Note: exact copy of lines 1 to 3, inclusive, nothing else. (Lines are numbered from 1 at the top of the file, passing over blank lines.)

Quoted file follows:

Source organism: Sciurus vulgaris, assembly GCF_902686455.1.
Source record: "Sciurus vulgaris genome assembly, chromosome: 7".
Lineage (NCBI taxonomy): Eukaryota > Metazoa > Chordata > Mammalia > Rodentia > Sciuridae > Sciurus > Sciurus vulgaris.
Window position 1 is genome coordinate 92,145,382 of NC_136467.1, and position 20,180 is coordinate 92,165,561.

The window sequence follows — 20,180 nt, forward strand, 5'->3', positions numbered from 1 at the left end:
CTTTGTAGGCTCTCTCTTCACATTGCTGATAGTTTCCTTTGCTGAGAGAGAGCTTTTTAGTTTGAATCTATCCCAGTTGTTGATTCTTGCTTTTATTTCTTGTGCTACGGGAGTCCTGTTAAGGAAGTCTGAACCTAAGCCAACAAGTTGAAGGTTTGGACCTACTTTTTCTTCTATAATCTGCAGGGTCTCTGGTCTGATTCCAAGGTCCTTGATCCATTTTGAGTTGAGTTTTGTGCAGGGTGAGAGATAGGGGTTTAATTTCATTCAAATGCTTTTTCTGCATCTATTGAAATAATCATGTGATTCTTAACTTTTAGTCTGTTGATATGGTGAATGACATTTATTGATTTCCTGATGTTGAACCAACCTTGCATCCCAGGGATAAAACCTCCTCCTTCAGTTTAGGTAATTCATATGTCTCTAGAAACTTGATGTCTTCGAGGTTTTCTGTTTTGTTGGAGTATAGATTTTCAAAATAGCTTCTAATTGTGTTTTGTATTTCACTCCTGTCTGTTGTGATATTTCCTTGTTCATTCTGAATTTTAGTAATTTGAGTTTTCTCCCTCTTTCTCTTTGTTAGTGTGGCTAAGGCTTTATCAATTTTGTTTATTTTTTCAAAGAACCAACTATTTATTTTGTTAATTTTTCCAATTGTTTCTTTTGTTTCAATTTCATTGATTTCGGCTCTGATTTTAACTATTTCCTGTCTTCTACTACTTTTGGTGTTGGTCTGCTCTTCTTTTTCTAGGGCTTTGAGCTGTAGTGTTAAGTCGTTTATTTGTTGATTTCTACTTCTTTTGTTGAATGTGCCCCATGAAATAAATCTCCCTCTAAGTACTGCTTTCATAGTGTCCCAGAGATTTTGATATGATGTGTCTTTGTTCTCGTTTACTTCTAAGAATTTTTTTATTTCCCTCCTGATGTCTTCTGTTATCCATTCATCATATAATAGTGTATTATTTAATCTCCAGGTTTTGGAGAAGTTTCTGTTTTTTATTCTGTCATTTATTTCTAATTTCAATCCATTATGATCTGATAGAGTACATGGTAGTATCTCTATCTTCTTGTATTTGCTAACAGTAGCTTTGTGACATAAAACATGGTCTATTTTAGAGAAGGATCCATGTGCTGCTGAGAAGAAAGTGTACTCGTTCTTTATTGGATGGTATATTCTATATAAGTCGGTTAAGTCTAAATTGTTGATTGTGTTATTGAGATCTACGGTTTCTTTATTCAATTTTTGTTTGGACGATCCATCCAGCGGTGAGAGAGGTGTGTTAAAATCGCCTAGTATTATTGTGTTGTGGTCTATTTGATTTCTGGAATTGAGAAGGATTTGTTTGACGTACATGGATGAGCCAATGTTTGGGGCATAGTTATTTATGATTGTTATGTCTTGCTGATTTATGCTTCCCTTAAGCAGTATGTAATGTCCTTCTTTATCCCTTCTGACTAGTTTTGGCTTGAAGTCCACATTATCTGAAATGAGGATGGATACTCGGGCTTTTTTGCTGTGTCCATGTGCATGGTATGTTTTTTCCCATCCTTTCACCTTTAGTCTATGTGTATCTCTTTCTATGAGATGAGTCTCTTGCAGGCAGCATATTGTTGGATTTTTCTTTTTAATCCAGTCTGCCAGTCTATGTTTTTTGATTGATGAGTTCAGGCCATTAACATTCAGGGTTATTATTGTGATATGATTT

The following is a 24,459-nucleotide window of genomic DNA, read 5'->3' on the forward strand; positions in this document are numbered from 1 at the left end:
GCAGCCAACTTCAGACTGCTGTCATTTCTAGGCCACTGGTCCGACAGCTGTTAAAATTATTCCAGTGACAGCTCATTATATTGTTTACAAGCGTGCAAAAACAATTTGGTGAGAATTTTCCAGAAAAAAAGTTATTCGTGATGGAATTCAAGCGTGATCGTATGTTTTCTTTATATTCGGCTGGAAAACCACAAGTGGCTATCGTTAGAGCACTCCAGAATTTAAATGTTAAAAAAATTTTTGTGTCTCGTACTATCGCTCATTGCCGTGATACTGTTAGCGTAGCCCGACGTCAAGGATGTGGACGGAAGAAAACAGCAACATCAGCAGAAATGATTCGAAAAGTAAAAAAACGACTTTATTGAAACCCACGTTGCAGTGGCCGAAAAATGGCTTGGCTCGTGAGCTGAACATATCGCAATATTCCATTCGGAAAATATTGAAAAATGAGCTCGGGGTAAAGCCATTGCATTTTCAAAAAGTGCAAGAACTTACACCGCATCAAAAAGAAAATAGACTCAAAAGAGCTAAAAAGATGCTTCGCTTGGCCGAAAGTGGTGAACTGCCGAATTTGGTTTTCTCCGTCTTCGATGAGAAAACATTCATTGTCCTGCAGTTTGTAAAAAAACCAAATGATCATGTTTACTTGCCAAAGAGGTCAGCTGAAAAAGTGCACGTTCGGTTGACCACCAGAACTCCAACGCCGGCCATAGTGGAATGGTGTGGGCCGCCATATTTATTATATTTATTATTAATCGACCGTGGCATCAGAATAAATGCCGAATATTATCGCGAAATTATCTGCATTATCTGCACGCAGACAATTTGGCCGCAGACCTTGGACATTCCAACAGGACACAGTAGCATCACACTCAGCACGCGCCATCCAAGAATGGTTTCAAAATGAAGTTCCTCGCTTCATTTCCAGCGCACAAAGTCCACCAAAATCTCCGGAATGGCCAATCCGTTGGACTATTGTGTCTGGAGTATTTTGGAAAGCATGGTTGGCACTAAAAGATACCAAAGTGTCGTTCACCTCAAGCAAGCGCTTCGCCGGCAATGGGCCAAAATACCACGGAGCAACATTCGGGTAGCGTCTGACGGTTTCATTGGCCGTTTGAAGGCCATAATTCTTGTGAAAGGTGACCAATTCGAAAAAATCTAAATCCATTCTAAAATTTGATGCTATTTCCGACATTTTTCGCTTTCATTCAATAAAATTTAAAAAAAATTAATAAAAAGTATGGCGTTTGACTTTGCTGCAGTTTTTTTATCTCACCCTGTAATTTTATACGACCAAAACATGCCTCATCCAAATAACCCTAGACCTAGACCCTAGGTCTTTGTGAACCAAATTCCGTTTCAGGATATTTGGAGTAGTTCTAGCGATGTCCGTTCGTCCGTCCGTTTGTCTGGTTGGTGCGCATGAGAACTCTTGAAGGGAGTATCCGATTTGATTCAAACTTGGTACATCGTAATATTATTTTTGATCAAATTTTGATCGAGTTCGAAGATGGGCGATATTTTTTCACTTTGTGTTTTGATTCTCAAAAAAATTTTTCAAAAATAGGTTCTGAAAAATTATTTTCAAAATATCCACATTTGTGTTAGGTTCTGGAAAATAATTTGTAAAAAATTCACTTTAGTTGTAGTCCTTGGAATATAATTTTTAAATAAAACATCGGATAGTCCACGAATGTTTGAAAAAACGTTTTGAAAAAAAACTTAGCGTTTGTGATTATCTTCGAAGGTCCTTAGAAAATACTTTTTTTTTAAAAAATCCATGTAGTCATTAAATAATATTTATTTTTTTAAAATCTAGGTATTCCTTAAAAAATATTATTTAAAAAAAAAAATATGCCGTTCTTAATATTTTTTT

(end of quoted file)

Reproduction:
Source organism: Sciurus vulgaris, assembly GCF_902686455.1.
Source record: "Sciurus vulgaris genome assembly, chromosome: 7".
Lineage (NCBI taxonomy): Eukaryota > Metazoa > Chordata > Mammalia > Rodentia > Sciuridae > Sciurus > Sciurus vulgaris.